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Do mention the "G" word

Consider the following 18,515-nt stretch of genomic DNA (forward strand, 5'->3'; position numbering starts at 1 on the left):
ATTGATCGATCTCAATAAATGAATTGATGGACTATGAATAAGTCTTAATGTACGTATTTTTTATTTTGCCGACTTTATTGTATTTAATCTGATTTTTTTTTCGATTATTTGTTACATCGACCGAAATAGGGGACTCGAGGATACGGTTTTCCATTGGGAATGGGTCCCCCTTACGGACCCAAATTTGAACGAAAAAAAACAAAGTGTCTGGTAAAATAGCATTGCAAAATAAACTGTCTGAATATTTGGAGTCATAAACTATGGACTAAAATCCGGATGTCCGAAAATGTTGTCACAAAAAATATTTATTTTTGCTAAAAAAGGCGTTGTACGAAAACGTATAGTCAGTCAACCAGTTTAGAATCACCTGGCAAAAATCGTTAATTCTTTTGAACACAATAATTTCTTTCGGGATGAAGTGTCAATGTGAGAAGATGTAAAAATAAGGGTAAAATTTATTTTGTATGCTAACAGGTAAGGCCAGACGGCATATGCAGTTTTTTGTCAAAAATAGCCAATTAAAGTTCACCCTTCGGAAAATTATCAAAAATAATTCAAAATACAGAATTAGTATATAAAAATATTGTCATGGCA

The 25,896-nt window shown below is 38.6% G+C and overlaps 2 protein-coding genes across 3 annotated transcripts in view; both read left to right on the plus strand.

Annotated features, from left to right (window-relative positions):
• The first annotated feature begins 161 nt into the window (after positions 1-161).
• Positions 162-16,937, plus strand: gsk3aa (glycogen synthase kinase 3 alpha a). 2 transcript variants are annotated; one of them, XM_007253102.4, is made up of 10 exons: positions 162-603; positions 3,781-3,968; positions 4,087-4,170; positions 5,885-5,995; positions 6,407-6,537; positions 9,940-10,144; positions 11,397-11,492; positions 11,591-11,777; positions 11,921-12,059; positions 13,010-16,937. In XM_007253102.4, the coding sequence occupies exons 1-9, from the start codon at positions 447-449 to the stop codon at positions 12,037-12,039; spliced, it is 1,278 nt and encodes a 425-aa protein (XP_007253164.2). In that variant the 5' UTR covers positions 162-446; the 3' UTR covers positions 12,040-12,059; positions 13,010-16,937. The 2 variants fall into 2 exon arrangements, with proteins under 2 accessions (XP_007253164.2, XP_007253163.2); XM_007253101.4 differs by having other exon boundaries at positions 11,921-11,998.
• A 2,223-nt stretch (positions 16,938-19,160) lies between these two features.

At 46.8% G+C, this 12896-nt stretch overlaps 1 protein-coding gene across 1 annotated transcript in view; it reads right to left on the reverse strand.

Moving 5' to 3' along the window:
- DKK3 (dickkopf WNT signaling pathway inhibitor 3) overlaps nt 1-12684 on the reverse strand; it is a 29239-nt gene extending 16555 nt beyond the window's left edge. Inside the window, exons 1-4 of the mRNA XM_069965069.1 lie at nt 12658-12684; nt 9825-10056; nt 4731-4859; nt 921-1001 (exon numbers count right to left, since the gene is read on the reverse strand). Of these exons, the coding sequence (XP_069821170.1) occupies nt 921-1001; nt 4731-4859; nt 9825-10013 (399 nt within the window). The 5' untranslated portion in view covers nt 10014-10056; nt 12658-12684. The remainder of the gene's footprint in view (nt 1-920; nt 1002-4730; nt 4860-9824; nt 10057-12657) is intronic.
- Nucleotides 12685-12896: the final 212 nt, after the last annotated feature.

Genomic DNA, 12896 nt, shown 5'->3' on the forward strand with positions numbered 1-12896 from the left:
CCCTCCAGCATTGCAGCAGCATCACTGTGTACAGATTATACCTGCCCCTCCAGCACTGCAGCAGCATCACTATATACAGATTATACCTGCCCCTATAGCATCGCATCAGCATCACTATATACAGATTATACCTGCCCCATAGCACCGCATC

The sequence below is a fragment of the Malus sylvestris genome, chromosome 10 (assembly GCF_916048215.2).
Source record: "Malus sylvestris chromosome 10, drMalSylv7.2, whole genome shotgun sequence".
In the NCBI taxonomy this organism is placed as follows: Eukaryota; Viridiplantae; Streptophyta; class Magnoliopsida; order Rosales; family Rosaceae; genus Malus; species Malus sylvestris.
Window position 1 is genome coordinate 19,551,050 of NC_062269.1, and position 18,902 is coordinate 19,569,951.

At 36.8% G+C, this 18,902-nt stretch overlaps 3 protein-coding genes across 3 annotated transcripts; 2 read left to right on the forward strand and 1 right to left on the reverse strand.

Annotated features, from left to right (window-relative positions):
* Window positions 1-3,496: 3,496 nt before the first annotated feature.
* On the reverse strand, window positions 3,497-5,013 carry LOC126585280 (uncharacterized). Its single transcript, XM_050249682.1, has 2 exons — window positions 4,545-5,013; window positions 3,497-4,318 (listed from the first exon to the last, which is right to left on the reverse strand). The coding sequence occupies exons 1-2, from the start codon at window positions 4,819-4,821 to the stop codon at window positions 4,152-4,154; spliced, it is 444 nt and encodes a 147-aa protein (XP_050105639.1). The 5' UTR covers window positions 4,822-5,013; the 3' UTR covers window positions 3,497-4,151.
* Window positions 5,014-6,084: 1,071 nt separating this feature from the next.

Most people and nations now recognise the need to reduce greenhouse gas emissions to avoid dangerous climate change. However, there is a growing fear that this fragile support for action could be at risk because geoengineering - the large-scale manipulation of the environment to counteract climate change - is now receiving serious attention from scientists, policy-makers and the media.rnThis is sometimes referred to as the "moral hazard" argument. It holds that even discussing geoengineering methods, such as fertilising the oceans with iron or seeding clouds with sea water, may lead to a drop in support for emissions reductions because of a premature conviction that geoengineering could provide an easier way out.